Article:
Timber and diamonds account for most export earnings, followed by cotton. Important constraints to economic development include the CAR's landlocked position, a poor transportation system, a largely unskilled work force, and a legacy of misdirected macroeconomic policies.

Factional fighting between the government and its opponents remains a drag on economic revitalization. Since the IMF has worked closely with the government to institute reforms that have resulted in some improvement in budget transparency, but other problems remain. The government's additional spending in the run-up to the election in worsened CAR's fiscal situation. Distribution of income is extraordinarily unequal. Grants from France and the international community can only partially meet humanitarian needs. After a two year lag in donor support, the IMF's first review of CAR's extended credit facility for praised improvements in revenue collection but warned of weak management of spending.

Chad Chad's primarily agricultural economy will continue to be boosted by major foreign direct investment projects in the oil sector that began in However, Chad's investment climate remains challenging due to limited infrastructure, a lack of trained workers, extensive government bureaucracy, and corruption. The government of Chad is determined to improve agricultural production through modernization and mechanization over the next three years, and hosted a national Rural Development Forum in to promote investment in agriculture.

Chad's economy has long been handicapped by its landlocked position, high energy costs, and a history of instability. Chad relies on foreign assistance and foreign capital for most public and private sector investment projects. Remittances are also an important source of income.

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The Libyan conflict disrupted inflows of remittances to Chad's impoverished western region that relies on income from Chadians living in Libya. Chinese companies are also expanding exploration efforts and have completed a km pipeline and the country's first refinery. The nation's total oil reserves are estimated at 1. Oil production came on stream in late Chad began to export oil in Cotton, cattle, and gum arabic provide the bulk of Chad's non-oil export earnings.

Chile Chile has a market-oriented economy characterized by a high level of foreign trade and a reputation for strong financial institutions and sound policy that have given it the strongest sovereign bond rating in South America. Exports account for approximately one-third of GDP, with commodities making up some three-quarters of total exports. Chile deepened its longstanding commitment to trade liberalization with the signing of a free trade agreement with the US, which took effect on 1 January Chile has joined the United States and nine other countries in negotiating the Trans-Pacific-Partnership trade agreement.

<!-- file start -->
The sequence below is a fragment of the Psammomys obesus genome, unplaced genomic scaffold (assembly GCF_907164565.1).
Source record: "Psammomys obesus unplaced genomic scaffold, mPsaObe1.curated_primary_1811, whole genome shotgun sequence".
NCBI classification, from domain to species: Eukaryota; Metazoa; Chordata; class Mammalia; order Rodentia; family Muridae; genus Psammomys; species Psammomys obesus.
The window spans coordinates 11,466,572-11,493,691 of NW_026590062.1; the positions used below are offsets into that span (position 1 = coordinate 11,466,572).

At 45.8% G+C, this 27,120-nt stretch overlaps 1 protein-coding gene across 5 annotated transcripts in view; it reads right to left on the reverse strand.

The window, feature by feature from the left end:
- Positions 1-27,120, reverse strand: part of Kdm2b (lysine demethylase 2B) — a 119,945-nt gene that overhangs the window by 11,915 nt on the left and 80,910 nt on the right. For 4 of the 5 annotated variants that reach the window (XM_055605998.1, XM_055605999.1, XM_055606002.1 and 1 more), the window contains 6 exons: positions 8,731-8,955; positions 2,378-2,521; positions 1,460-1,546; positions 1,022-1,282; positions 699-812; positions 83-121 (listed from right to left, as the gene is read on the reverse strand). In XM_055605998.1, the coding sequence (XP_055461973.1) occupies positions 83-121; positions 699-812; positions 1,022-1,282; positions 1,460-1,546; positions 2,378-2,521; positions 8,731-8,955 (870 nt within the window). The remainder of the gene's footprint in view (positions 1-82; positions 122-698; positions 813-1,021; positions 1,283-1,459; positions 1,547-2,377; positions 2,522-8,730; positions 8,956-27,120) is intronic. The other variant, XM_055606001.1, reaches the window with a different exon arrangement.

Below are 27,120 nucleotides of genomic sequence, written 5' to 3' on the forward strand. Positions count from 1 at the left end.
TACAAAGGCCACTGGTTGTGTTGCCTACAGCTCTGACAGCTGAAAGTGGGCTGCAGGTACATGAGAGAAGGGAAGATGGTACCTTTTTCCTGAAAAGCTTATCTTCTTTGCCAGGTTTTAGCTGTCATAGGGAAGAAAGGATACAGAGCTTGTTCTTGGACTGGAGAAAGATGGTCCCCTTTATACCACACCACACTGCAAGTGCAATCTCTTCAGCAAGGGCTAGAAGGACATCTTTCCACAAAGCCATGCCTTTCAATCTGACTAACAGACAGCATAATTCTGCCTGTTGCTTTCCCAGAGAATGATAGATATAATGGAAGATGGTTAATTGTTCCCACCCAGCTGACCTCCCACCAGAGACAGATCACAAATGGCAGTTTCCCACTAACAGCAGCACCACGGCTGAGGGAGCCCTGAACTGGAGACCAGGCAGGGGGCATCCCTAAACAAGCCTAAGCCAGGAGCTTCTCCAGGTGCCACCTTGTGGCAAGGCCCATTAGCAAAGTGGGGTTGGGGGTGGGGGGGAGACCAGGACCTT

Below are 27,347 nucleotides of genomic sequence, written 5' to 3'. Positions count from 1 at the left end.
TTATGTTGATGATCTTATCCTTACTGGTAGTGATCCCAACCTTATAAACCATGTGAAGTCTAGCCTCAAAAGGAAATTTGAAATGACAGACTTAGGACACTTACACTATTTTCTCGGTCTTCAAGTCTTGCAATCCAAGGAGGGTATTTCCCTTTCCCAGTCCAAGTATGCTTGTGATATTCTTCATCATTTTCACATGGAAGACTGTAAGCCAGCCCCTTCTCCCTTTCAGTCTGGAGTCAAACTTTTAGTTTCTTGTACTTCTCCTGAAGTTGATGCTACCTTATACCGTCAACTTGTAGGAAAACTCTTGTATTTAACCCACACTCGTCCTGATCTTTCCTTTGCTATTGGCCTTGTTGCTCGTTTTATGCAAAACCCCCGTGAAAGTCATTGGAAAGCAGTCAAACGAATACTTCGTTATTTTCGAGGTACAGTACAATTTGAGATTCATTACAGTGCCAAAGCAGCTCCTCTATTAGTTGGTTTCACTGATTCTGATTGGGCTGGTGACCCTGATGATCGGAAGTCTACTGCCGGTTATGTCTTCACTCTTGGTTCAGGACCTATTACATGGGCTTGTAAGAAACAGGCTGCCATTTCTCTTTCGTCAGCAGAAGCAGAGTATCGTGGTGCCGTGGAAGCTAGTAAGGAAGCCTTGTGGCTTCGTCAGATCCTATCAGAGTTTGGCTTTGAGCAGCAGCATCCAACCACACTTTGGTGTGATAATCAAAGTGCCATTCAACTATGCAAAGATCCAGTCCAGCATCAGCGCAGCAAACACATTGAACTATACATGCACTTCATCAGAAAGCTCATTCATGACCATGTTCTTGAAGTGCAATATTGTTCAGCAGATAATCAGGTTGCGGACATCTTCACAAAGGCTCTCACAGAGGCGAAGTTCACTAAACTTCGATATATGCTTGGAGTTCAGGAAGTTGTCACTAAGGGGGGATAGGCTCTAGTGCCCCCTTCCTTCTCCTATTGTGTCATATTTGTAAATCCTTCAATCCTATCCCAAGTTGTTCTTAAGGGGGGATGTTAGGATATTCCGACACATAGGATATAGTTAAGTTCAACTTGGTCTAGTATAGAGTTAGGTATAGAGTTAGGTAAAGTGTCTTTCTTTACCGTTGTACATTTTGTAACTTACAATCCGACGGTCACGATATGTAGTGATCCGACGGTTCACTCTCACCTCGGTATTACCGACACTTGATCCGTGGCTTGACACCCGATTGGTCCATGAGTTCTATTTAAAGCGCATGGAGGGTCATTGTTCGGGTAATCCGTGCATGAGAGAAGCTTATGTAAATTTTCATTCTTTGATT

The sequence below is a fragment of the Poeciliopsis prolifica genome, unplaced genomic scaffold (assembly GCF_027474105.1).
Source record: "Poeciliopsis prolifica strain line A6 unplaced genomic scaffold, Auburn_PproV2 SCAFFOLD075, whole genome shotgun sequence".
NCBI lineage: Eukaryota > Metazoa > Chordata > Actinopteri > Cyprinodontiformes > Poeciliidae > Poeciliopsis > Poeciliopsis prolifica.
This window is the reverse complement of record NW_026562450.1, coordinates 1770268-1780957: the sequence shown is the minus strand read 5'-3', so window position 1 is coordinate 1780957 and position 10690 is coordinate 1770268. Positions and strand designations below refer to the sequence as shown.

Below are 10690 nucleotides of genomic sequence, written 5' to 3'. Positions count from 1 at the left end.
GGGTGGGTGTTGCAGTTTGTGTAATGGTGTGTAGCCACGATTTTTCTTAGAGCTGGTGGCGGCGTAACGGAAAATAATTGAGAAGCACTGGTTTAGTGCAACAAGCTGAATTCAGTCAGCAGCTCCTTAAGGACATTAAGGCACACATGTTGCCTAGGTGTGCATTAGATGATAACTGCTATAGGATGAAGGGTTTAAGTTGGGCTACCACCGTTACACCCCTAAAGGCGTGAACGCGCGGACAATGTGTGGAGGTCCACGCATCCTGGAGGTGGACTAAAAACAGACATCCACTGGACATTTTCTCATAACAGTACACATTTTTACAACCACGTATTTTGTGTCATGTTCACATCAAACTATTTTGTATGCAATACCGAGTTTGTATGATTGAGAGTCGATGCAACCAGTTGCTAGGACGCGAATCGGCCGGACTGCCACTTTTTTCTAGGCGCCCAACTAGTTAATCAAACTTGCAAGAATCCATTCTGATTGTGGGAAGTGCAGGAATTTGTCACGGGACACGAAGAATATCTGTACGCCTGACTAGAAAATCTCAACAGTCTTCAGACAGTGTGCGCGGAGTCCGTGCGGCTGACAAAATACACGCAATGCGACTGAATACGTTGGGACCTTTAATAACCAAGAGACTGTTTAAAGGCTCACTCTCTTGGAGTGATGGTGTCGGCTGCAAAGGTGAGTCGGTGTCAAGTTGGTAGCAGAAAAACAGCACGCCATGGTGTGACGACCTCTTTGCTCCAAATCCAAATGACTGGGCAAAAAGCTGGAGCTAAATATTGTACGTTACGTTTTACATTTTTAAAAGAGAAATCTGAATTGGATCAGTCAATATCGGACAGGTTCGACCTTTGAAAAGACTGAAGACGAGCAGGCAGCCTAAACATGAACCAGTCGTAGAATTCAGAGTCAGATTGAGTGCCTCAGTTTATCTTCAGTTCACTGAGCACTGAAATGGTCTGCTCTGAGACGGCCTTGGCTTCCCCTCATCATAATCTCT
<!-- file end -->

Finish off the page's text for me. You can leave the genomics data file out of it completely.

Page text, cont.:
The Chilean Government has generally followed a countercyclical fiscal policy, accumulating surpluses in sovereign wealth funds during periods of high copper prices and economic growth, and generally allowing deficit spending only during periods of low copper prices and growth. Chile used these funds to finance fiscal stimulus packages during the economic downturn.

China Since the late s China has moved from a closed, centrally planned system to a more market-oriented one that plays a major global role - in China became the world's largest exporter. Reforms began with the phasing out of collectivized agriculture, and expanded to include the gradual liberalization of prices, fiscal decentralization, increased autonomy for state enterprises, creation of a diversified banking system, development of stock markets, rapid growth of the private sector, and opening to foreign trade and investment. China has implemented reforms in a gradualist fashion.

In recent years, China has renewed its support for state-owned enterprises in sectors it considers important to "economic security," explicitly looking to foster globally competitive national champions. After keeping its currency tightly linked to the US dollar for years, in July China revalued its currency by 2. The restructuring of the economy and resulting efficiency gains have contributed to a more than tenfold increase in GDP since Measured on a purchasing power parity PPP basis that adjusts for price differences, China in stood as the second-largest economy in the world after the US, having surpassed Japan in The dollar values of China's agricultural and industrial output each exceed those of the US; China is second to the US in the value of services it produces.